This is my town, lived here all my life.  We never got much from having the Dam over our heads except when Dam comes up for re-licencing, then Oroville tries to get some $ for Environmental and recreational /park projects.  We had some very nice parks all along the Feather River; nice fish hatchery, Athletic fields.. All are wiped out now. Levies are breaking and orchards flooded.  Fish and wildlife destroyed.   People are upset and resentful due to the terrible losses, and distrust of authorities due to feeling we are not being told the truth about what is going on and what may happen in the coming week. 
    At least our bags are packed now.  Better than sitting in the restaurant, hearing the sirens go off and an evacuation order to immediately run for your life.  Folks dropped their fork, left plates of food uneaten, jumped in the car and TRIED to leave town.  But then had to stress out wondering if a wall of water was going to materialize in their rear view mirrors while hopelessly stuck in traffic for hours trying to get out of the flood zone with 200,000 other people on the roads.
    Yup, Fun Times in Oroville.  My town will never be the same again.

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  • Fri, Feb 17, 2017 - 9:38am

    #34
    Peter Kuykendall

    Peter Kuykendall

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    Posts: 23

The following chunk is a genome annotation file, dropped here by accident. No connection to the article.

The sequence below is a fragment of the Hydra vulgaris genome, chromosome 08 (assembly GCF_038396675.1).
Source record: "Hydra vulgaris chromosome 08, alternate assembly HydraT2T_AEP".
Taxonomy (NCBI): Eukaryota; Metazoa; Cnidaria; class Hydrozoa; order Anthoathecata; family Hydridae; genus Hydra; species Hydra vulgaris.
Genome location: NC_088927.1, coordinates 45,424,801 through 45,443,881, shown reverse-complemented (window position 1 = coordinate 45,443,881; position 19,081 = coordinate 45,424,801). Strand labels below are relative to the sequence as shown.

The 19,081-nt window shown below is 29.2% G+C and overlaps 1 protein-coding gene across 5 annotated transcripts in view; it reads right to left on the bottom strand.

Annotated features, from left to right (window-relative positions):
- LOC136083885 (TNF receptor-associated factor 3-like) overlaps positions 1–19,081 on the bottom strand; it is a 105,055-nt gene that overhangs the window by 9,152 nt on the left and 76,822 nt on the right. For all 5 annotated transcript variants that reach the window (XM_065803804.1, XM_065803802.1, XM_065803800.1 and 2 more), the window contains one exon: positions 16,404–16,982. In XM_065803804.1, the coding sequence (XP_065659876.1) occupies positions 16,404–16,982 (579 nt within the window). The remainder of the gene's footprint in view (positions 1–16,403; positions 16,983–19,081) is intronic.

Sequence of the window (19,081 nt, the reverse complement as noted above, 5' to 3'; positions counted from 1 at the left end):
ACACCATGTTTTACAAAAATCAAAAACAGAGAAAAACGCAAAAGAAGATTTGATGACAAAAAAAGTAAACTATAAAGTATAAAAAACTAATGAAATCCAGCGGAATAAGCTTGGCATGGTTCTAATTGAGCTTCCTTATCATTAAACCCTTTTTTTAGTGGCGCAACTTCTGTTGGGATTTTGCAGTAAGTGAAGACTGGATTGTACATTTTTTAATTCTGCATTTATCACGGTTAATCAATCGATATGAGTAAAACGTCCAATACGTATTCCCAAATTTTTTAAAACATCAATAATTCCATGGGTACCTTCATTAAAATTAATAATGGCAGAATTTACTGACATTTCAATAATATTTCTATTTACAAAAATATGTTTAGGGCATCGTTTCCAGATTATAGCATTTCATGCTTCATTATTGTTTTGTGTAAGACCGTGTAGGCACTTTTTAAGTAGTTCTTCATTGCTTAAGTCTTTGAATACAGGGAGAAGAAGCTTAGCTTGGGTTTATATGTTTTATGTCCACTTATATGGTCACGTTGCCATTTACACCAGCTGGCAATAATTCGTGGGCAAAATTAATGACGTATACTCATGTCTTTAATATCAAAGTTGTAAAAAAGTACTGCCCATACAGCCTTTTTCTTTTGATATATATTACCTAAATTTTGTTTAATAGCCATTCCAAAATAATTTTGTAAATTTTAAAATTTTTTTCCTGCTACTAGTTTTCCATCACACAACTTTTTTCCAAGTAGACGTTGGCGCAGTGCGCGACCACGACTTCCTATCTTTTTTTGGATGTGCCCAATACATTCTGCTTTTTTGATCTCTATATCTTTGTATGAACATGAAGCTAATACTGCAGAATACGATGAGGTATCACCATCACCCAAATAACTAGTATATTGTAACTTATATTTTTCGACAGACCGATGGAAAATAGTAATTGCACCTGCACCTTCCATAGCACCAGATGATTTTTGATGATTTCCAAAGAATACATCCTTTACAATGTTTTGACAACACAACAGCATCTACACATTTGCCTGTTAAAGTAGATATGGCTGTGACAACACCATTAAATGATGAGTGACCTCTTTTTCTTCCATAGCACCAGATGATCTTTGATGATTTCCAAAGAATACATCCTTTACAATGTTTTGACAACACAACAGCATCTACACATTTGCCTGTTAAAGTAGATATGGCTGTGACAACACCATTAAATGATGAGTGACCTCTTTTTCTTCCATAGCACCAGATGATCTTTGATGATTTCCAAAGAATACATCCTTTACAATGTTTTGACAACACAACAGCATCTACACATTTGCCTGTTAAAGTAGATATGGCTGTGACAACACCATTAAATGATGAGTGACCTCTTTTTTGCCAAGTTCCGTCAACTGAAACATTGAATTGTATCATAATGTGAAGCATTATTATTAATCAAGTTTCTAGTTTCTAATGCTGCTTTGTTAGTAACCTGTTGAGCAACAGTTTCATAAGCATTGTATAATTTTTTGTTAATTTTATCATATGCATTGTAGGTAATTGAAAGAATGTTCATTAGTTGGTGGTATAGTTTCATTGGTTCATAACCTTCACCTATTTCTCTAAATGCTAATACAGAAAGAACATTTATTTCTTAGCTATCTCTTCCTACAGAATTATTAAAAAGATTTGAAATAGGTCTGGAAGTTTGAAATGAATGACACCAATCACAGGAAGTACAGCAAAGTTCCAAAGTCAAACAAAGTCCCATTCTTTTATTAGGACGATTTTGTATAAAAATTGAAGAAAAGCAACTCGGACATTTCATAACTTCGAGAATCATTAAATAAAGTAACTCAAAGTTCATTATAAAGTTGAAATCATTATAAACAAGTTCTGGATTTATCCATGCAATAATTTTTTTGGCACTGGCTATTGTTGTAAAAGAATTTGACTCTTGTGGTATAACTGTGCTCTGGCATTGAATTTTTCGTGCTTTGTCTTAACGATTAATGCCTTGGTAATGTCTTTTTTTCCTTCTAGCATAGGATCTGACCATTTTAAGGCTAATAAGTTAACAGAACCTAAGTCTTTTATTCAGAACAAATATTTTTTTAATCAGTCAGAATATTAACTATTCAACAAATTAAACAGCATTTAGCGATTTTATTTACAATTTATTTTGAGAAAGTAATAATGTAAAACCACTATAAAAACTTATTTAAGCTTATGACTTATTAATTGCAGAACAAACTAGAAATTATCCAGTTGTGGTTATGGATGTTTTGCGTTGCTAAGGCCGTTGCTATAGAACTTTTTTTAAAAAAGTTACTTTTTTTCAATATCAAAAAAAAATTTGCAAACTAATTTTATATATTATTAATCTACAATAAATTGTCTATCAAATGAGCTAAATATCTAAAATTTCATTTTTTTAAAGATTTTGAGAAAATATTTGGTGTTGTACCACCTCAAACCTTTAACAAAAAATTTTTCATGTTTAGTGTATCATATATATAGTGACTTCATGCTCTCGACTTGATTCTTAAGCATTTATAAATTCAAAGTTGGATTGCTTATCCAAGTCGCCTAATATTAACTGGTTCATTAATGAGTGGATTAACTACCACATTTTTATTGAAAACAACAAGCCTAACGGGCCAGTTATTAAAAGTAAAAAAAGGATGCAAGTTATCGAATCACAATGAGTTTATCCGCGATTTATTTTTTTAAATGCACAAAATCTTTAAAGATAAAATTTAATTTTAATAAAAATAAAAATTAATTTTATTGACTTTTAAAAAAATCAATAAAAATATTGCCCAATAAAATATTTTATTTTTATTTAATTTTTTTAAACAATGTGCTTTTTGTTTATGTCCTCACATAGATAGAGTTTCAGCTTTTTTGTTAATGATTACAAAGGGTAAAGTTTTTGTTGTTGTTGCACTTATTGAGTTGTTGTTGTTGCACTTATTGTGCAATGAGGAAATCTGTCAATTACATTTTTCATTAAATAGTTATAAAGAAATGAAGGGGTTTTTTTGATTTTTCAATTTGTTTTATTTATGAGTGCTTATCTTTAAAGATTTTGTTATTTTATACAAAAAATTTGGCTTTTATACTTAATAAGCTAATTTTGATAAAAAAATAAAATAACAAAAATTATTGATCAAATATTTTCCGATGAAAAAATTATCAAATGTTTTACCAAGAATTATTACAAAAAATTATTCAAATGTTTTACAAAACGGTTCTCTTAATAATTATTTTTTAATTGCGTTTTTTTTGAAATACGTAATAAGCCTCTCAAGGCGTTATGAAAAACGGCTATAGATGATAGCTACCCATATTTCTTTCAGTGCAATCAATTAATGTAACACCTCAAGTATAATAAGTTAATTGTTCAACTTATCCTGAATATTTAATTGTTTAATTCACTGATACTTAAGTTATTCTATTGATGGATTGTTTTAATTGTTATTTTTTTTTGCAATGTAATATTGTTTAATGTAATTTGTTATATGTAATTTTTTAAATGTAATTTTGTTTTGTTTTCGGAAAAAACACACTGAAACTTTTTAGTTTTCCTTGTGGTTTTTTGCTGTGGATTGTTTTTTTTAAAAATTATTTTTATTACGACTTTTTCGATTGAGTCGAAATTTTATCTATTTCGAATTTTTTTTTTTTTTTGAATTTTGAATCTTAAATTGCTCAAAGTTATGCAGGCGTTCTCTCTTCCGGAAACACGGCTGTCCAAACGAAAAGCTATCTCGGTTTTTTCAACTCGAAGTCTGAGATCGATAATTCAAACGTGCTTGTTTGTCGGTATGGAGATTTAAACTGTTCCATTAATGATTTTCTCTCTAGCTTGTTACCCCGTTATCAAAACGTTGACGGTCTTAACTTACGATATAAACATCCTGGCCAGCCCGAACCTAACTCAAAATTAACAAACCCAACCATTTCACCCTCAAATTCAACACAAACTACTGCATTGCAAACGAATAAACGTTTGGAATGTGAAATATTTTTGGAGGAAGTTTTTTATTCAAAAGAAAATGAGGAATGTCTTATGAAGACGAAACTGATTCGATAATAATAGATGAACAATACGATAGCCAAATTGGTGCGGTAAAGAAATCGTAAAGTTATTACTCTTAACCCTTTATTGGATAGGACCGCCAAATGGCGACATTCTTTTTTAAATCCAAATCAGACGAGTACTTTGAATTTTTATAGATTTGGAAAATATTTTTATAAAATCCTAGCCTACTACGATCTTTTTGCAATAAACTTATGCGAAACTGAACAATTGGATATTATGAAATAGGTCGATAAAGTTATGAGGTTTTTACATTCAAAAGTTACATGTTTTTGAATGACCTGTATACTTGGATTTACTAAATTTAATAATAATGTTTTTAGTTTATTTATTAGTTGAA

"Not sure anything went wrong" - DWR acting director Croyle !!!

    Yes he really said this at the press conference on Feb 13, after both spillways had sustained massive erosion and, in the case of the main spillway, massive structural damage as well.
    Video link is here. ¬†He starts speaking at 3:48. ¬†Remarks regarding the erosion, including “I’m not sure anything went wrong”, start at 8:10.
    That is followed immediately by a question regarding the 2005 relicensing concern about the lack of concrete below the auxiliary spillway. ¬†He said he was unfamiliar with “that documentation or conversation”!¬†angry
    You can sleep well at night, the dam is in competent hands, and they are telling nothing but the truth.wink
     

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  • Fri, Feb 17, 2017 - 8:26pm

    #35
    Peter Kuykendall

    Peter Kuykendall

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    Dischange slowed 30%

    OROVILLE 

    Saying the reservoir has receded enough to handle inflows from approaching storms, operators at troubled Oroville Dam said Friday they would continue to dial back releases from its cracked main spillway in hopes of easing pressure on the Feather River and levees downstream.

    —————–

    In addition to relieving pressure on downstream channels, DWR is hoping that dialing back the punishing flows on the damaged main spillway will allow cranes and barges to safely operate in the channel below. The aim is to start digging out a massive pile of concrete, trees and other debris that has accumulated in the channel since the main spillway fractured. The debris has clogged the channel below the dam, raising water levels to the point that its power plant ‚Äď the dam‚Äôs primary release outlet outside of flood season ‚Äď can‚Äôt operate.

    (source)

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  • Fri, Feb 17, 2017 - 8:41pm

    Reply to #35

    Chris Martenson

    Status Platinum Member (Offline)

    Joined: Jun 07 2007

    Posts: 4703

    Re: discharge slowed

    peterkuykendall wrote:

    OROVILLE